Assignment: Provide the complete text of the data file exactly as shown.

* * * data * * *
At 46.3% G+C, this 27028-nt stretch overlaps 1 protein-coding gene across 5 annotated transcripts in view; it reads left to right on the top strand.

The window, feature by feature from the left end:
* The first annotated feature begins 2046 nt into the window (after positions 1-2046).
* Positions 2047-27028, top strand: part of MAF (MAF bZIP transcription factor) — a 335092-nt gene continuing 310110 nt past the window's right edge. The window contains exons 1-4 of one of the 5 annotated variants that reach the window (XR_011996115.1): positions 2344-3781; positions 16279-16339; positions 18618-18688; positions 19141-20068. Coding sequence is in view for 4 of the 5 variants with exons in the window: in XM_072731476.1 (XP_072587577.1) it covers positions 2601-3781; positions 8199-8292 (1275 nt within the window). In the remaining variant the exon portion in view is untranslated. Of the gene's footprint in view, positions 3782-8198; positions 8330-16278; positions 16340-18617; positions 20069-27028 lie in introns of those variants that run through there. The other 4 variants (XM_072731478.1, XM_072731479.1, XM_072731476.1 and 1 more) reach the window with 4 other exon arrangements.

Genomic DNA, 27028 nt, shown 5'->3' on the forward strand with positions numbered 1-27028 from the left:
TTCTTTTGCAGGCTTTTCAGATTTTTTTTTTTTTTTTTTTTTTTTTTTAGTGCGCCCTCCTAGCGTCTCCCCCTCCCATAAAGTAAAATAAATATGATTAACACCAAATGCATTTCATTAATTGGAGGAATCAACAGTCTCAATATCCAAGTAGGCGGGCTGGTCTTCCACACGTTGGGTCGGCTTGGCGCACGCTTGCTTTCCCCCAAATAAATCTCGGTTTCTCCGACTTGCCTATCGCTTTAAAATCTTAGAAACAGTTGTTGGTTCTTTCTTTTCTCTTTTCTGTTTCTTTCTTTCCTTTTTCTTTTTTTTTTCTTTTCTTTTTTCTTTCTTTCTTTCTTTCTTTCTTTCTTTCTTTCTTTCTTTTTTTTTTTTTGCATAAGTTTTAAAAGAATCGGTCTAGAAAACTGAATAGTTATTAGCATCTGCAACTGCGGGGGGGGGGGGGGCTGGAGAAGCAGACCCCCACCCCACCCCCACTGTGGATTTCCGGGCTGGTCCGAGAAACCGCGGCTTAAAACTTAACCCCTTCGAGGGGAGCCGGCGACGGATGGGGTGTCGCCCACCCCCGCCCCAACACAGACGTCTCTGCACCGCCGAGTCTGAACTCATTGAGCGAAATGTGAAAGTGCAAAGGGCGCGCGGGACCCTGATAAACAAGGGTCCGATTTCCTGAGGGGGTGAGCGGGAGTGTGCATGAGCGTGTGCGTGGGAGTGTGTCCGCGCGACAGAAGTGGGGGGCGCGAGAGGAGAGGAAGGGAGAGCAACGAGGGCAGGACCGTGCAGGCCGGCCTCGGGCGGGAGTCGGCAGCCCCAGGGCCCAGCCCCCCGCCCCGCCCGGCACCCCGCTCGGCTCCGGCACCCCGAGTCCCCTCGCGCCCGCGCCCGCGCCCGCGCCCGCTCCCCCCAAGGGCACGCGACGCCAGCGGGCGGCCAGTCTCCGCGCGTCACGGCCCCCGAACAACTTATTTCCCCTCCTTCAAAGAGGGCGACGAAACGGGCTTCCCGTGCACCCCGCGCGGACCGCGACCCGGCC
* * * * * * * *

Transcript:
At 46.3% G+C, this 27028-nt stretch overlaps 1 protein-coding gene across 5 annotated transcripts in view; it reads left to right on the top strand.

The window, feature by feature from the left end:
* The first annotated feature begins 2046 nt into the window (after positions 1-2046).
* Positions 2047-27028, top strand: part of MAF (MAF bZIP transcription factor) — a 335092-nt gene continuing 310110 nt past the window's right edge. The window contains exons 1-4 of one of the 5 annotated variants that reach the window (XR_011996115.1): positions 2344-3781; positions 16279-16339; positions 18618-18688; positions 19141-20068. Coding sequence is in view for 4 of the 5 variants with exons in the window: in XM_072731476.1 (XP_072587577.1) it covers positions 2601-3781; positions 8199-8292 (1275 nt within the window). In the remaining variant the exon portion in view is untranslated. Of the gene's footprint in view, positions 3782-8198; positions 8330-16278; positions 16340-18617; positions 20069-27028 lie in introns of those variants that run through there. The other 4 variants (XM_072731478.1, XM_072731479.1, XM_072731476.1 and 1 more) reach the window with 4 other exon arrangements.

Genomic DNA, 27028 nt, shown 5'->3' on the forward strand with positions numbered 1-27028 from the left:
TTCTTTTGCAGGCTTTTCAGATTTTTTTTTTTTTTTTTTTTTTTTTTTAGTGCGCCCTCCTAGCGTCTCCCCCTCCCATAAAGTAAAATAAATATGATTAACACCAAATGCATTTCATTAATTGGAGGAATCAACAGTCTCAATATCCAAGTAGGCGGGCTGGTCTTCCACACGTTGGGTCGGCTTGGCGCACGCTTGCTTTCCCCCAAATAAATCTCGGTTTCTCCGACTTGCCTATCGCTTTAAAATCTTAGAAACAGTTGTTGGTTCTTTCTTTTCTCTTTTCTGTTTCTTTCTTTCCTTTTTCTTTTTTTTTTCTTTTCTTTTTTCTTTCTTTCTTTCTTTCTTTCTTTCTTTCTTTCTTTCTTTTTTTTTTTTTGCATAAGTTTTAAAAGAATCGGTCTAGAAAACTGAATAGTTATTAGCATCTGCAACTGCGGGGGGGGGGGGGGCTGGAGAAGCAGACCCCCACCCCACCCCCACTGTGGATTTCCGGGCTGGTCCGAGAAACCGCGGCTTAAAACTTAACCCCTTCGAGGGGAGCCGGCGACGGATGGGGTGTCGCCCACCCCCGCCCCAACACAGACGTCTCTGCACCGCCGAGTCTGAACTCATTGAGCGAAATGTGAAAGTGCAAAGGGCGCGCGGGACCCTGATAAACAAGGGTCCGATTTCCTGAGGGGGTGAGCGGGAGTGTGCATGAGCGTGTGCGTGGGAGTGTGTCCGCGCGACAGAAGTGGGGGGCGCGAGAGGAGAGGAAGGGAGAGCAACGAGGGCAGGACCGTGCAGGCCGGCCTCGGGCGGGAGTCGGCAGCCCCAGGGCCCAGCCCCCCGCCCCGCCCGGCACCCCGCTCGGCTCCGGCACCCCGAGTCCCCTCGCGCCCGCGCCCGCGCCCGCGCCCGCTCCCCCCAAGGGCACGCGACGCCAGCGGGCGGCCAGTCTCCGCGCGTCACGGCCCCCGAACAACTTATTTCCCCTCCTTCAAAGAGGGCGACGAAACGGGCTTCCCGTGCACCCCGCGCGGACCGCGACCCGGCC